This has led to development of a computer programme to obtain the number of cyclists that can be expected to use any road or cycleway in the network. In particular, this enables estimation of the number of cyclists on a cycleway that may be constructed as one of the cycle infrastructure projects.

The consideration of the portfolio effect combined with the new demand forecasting method provides a new, comprehensive approach for the evaluation and selection of cycle infrastructure projects that maximise benefits for Auckland.

Key achievements


As a case study, our methodology has been applied to a corridor along the Southern motorway between Princes Street in Otahuhu and Carlton Gore Road in Newmarket close to Auckland's central business district (CBD). Assuming several new cycleways can be built along this route, our model forecasts that demand increases when adjacent connected cycleways are bundled together and also with proximity of those new cycleways to the CBD.

Assuming a limited budget that would allow for the construction of only some of the proposed cycleways, our work shows that a maximum benefit, in terms of predicted demand and derived BCR scores, is obtained by constructing the connected cycleways closest to the CBD. This preliminary analysis has been conducted by Uttara Nataraj as part of her student research project. Future work includes application of the methodology to other areas of Auckland and validation against actual projects as and when cyclist usage data becomes available.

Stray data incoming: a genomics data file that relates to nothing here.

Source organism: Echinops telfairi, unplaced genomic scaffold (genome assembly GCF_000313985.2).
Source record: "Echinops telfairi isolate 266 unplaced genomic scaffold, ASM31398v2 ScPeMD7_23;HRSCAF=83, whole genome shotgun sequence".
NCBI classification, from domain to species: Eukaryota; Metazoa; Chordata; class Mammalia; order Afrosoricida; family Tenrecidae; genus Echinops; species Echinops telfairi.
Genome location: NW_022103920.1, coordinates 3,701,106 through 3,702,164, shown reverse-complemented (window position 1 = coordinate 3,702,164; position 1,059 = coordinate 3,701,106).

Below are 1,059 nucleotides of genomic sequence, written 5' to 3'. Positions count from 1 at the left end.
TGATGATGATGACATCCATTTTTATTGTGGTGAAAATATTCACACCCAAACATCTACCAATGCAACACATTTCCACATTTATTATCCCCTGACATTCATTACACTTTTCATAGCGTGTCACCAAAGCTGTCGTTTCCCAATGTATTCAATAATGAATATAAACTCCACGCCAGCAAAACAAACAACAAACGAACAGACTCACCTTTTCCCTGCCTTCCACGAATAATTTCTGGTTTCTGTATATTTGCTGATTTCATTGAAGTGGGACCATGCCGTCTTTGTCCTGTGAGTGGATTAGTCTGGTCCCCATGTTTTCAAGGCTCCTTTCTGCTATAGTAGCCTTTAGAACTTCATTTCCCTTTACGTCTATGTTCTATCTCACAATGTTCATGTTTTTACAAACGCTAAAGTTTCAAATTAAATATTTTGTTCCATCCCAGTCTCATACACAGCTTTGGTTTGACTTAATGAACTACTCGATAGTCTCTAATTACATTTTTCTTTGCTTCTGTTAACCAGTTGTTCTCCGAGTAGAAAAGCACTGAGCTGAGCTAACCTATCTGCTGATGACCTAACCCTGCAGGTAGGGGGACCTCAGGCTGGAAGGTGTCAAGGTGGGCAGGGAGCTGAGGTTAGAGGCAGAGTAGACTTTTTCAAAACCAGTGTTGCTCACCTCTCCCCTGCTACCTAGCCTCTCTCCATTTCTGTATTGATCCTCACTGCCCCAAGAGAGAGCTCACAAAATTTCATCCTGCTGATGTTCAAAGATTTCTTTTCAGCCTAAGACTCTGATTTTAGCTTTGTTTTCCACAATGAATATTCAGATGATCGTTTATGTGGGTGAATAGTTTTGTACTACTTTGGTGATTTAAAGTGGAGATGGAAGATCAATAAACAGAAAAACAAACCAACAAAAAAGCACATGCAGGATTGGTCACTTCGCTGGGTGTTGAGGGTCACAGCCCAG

For road controlling authorities with budget constraints for new cycleway infrastructure, our methodology provides a project selection and prioritisation approach based on whole network benefits, rather than on an individual project basis. This may be a useful decision making aid for funders in the delivery of best value for money, to meet the latent demand for cycling projects in the Auckland network, to assist in improving community health and ultimately could help in the development of an integrated world class cycleway network for Auckland.

Key people

  • Andrea Raith
    Engineering Science
  • Matthias Ehrgott
    Engineering Science
  • Garry Miller
    Civil and Environmental Engineering
  • Mieszko Iwaskow
    Senior Transport Planner Auckland, NZTA
  • Keith Pauw
    Senior Transport Engineer Auckland, NZTA


Andrea Raith
Email: a.raith@auckland.ac.nz
Phone: +64 9 373 7599 extn 81977

Related publications

Raith, A., Nataraj, U., Ehrgott, M., Miller, G. and Pauw, K., 2011.  Prioritising cycle infrastructure projects. Australasian Transport Research Forum Proceedings 2011.

Nataraj, U., 2010. Selecting a Portfolio of Cycling Projects. Department of Engineering Science Part IV Project Report, The University of Auckland.

Raith, A., Van Houtte, C., Wang, J.Y.T., Ehrgott, M., 2009. Applying Bi-objective Shortest Path Methods to Model Cycle Route-choice. ATRF 2009 Proceedings.

Raith, A. and Ehrgott, M., 2009. A comparison of solution strategies for biobjective shortest path problems, Computers and Operations Research, Vol 36, no. 4, pp 1299-1331.